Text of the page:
10 Things to Consider When Selecting a Purchasing Platform
So, you have decided you need software to improve your purchasing. But there’s a host of things to consider to ensure you select the right product for your organisation. This handy checklist should help you to identify the right tools for your business.
1. Document your business requirements
Its critical to capture and document the desired process and assess each step of the workflow. Take a look at a standard best practice purchase to pay workflow and consider how much or how little of the workflow you actually need. Don’t forget that automating only part of the process can create bottlenecks further upstream or downstream.
2. Validate with key people involved in the process
Speak to each function effected by every step of the process. It’s not just management or the accounts team that need to contribute to your defined requirements. Speaking to them early can elicit great insights into how they operate, where inefficiencies exist and how potential benefits can be achieved. It also helps buy-in later in the process.
3. Assess potential solutions
It’s worthwhile understanding the full capabilities and any limitations of any software that you have in place. For example, whilst you accounting software may have some purchase order capabilities it may not be suitable for employees to be able to access the software to raise requisitions.
4. Consider your options
There’s a host of potential solutions on the market, ranging from full Procure-to-Pay platforms, Enterprise Resource Planning (ERP) as well as specialist applications for purchase orders and approvals. Do you need a low cost, easy to use solution for simple, ad hoc purchases or a sophisticated high end ERP to manage complex procurement cycles? Are you looking for a solution for a single site, or a business with employees spread across multiple locations? There are many potential solutions.
5. Narrow the field
Once you have refined your preferred solution type down, its time to find potential vendors. Of course, asking your peers, contacting industry bodies or trade groups or engaging suitably qualified independent consultants are all viable ways to get to a shortlist. Websites like Capterra, GetApp, SoftwareAdvice and G2Crowd provide lists for every category of software. Its a great way to find potential vendors, but be aware that they earn money through advertising so the right solution might not appear at the top of the list.
6. Engage shortlisted suppliers
Software companies should have clear, concise and easy to navigate websites. Take a look at product features, check out client success stories, support and service options, management and ownership, implementations, set up and ongoing pricing to ensure they match your needs. More and more software vendors provide video content, webinars, product sheets and other materials to help make it easy to evaluate their offering.
7. Take a demo
There’s no better way of checking if the software will work for you than a product demo. An effective demonstration should involve the vendor getting a high level understanding of your requirements, taking you through a tailored presentation of their product including functionality, system administration and reporting. Make sure you consider how it would fit your requirements, is it easy to use, does it have the reporting you need, will it integrate into your existing systems. If there’s a good fit, keep them on the list for the next step. Our recommendation is to keep the initial high level demo to just one or two of your team - not the entire workforce. This will give you the chance to assess it the vendor should make the cut.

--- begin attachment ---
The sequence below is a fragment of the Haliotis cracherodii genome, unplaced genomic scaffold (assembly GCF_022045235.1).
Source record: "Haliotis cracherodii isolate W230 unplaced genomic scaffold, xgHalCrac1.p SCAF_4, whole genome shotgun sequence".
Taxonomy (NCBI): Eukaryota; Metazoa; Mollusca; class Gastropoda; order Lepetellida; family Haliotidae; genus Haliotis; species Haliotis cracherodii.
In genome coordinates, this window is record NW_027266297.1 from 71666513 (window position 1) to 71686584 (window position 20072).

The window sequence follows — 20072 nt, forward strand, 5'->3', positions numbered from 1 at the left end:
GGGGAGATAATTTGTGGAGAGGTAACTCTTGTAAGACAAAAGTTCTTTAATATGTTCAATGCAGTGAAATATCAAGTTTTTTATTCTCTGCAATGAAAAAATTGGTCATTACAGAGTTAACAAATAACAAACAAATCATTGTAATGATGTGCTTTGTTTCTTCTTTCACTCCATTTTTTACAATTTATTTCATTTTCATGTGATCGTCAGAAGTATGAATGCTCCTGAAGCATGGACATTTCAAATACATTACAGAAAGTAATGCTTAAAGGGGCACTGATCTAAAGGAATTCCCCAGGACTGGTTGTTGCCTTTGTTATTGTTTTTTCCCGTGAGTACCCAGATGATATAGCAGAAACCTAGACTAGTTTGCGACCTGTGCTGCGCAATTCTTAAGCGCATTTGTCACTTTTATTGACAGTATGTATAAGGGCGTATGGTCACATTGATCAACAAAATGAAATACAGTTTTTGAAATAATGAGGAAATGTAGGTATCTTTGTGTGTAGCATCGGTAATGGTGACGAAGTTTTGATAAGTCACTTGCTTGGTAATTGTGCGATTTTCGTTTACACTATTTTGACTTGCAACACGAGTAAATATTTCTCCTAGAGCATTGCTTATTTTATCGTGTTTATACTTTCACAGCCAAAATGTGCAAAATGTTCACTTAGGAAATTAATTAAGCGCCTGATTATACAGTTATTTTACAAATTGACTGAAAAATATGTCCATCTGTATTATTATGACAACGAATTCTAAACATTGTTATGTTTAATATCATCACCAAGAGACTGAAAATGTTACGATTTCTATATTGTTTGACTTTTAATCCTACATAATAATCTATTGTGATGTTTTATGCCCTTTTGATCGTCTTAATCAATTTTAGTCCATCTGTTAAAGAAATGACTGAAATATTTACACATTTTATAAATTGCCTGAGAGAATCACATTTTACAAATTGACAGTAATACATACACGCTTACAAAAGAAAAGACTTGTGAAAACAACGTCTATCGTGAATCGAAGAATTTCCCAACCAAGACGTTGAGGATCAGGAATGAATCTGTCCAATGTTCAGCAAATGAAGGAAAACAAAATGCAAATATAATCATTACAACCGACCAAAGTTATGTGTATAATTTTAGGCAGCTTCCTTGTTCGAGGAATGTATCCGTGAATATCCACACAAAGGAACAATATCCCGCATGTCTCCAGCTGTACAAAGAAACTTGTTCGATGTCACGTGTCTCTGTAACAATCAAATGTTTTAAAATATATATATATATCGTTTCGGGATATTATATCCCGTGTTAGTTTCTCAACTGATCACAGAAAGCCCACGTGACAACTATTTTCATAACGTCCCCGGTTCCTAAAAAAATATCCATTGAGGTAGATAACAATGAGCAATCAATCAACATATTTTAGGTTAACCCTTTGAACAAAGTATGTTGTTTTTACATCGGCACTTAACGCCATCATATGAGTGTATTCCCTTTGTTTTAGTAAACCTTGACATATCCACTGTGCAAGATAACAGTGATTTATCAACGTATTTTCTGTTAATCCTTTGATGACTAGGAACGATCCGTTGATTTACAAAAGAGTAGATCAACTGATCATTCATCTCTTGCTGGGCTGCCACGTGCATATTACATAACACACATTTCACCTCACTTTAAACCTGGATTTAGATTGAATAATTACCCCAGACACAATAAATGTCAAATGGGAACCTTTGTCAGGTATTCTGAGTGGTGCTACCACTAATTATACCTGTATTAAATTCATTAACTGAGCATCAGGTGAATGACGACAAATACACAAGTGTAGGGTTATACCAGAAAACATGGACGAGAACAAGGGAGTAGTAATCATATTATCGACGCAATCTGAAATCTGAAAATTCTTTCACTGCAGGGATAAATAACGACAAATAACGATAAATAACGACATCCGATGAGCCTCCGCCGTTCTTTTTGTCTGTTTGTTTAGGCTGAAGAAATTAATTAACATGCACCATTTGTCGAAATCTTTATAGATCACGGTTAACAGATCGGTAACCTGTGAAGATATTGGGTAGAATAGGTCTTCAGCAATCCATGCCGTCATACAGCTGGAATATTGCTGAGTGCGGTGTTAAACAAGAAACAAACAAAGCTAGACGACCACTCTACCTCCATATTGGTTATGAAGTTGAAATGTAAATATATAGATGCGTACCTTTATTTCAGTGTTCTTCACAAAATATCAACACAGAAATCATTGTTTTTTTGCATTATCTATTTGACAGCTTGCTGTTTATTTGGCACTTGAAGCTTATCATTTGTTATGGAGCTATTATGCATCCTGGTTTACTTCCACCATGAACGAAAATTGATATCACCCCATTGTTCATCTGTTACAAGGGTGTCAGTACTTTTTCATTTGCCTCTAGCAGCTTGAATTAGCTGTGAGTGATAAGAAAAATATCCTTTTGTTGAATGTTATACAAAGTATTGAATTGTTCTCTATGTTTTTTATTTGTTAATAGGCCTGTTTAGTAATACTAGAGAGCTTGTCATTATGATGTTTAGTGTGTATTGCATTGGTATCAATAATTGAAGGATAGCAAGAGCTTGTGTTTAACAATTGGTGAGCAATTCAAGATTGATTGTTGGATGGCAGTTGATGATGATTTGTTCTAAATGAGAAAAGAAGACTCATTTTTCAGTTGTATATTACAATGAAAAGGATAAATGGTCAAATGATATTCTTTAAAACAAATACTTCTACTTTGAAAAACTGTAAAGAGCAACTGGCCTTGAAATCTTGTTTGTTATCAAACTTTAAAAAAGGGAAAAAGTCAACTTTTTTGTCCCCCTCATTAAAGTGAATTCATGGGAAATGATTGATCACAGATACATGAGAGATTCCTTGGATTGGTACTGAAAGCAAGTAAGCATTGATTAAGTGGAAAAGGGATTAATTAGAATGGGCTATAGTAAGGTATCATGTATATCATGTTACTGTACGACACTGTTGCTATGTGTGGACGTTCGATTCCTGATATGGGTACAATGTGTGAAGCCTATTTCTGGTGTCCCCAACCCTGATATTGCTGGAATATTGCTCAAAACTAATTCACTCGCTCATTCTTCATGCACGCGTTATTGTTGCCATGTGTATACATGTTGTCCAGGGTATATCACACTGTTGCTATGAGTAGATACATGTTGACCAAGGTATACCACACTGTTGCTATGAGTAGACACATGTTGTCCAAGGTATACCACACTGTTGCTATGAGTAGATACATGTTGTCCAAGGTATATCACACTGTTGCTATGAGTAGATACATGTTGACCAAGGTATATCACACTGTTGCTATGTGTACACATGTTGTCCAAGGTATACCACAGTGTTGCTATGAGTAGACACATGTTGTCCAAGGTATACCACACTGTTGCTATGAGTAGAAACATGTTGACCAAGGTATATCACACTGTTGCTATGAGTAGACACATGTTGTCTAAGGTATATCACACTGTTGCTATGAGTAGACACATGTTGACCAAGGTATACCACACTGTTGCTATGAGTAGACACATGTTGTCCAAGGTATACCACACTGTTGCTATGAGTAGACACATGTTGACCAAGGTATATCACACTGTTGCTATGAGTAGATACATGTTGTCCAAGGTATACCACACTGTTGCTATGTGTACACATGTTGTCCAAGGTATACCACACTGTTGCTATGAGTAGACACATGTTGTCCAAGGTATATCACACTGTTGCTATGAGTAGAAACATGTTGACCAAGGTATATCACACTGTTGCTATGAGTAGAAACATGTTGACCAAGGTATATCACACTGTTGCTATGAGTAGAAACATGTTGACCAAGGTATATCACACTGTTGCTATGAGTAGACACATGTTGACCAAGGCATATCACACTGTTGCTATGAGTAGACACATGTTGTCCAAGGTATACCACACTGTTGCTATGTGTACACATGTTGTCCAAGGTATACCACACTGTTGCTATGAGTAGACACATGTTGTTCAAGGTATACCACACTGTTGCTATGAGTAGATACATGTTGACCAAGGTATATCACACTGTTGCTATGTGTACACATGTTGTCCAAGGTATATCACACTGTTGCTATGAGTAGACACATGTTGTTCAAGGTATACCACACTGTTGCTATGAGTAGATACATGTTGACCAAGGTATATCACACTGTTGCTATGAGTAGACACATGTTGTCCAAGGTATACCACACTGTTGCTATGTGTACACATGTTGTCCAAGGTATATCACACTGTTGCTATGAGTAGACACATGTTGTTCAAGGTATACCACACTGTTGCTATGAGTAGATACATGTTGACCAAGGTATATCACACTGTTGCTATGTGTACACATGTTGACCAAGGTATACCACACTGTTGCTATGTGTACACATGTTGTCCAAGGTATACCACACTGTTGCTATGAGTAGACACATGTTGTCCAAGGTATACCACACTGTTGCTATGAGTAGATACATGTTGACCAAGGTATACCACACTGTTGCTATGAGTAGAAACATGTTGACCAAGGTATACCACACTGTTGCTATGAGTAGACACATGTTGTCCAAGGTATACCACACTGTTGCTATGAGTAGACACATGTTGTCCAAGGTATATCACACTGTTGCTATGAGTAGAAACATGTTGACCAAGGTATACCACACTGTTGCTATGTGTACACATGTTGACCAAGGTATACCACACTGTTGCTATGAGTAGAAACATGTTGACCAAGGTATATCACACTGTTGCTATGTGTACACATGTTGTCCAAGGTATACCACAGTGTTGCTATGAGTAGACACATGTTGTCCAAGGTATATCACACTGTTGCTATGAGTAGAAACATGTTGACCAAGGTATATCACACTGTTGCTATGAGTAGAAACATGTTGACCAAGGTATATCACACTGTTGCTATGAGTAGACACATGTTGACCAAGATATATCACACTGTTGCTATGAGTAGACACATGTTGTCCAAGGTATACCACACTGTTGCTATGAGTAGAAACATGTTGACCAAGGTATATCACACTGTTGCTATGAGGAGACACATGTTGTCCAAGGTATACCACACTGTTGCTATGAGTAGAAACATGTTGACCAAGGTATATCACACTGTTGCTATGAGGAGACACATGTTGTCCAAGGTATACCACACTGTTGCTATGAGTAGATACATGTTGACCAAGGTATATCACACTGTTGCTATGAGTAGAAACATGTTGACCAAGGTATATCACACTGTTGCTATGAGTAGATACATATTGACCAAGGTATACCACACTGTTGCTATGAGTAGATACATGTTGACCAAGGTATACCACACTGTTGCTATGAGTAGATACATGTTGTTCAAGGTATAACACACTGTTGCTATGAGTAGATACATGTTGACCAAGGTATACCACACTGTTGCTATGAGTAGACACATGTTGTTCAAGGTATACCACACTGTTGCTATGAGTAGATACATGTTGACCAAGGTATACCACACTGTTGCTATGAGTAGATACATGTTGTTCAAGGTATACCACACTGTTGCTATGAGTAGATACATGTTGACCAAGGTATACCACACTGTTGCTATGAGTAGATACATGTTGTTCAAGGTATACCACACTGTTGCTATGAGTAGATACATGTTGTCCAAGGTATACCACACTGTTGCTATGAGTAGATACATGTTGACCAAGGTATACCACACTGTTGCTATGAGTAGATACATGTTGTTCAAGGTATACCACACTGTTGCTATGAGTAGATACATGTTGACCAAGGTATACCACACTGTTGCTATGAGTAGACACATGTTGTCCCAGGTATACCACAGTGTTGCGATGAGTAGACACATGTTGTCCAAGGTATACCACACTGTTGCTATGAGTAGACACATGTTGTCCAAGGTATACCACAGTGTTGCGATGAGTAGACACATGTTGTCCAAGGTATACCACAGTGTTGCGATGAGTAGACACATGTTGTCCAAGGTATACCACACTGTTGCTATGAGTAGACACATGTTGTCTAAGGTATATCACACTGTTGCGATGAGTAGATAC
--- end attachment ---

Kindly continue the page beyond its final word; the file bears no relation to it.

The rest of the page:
8. Check a little deeper
Once you have a high level understanding that the vendor’s software will address your requirements in full, or at least sufficient to solve the majority of your needs, its critical to go deeper into the potential supplier. How long have they been in business? How many customers do they have? Have they delivered the desired outcomes to companies in your sector? Are they financially secure? Where are they based? How do they have problems? Does their product integrate? Contract terms? Service Level Agreements? There are a whole host of considerations to make sure you end up with the right solution for the lifetime of your requirements.
9. Business Case Approval
Once you have decided the best fit supplier and solution for your needs, most companies will require an updated business case to be submitted for approval. Consider the initial cost of set-up, training and any customisations, ongoing subscriptions (monthly or annual) and ensure you understand if there are any additional costs. For example on-premise vendors will usually require additional hardware, licensing and maintenance, where-as some cloud (software-as-a-service) vendors may have a transaction charge based on more users or usage. Take a look at the potential benefits to assess how achievable they are and over what timescales. There are plenty of business case builders that will help to calculate the potential return on investment.
10. Contract with Your Chosen Supplier
Place your order. See if the vendor will offer an incentive, such as a free month or some remote training at no cost, just to sweeten the deal. Check through the contract terms to ensure you are very clear on your obligations and payment commitments. Don’t forget the software will only deliver the benefits you need, if it is professionally deployed, adopted by users and consistently user in line with the suppliers training and educational materials. Track service levels, read through release notes, take all the available training and look out for updates and upgrades in order to stay on top of the capabilities and how it can benefit your organisation.
read the full guide to selecting the right Purchasing Software here.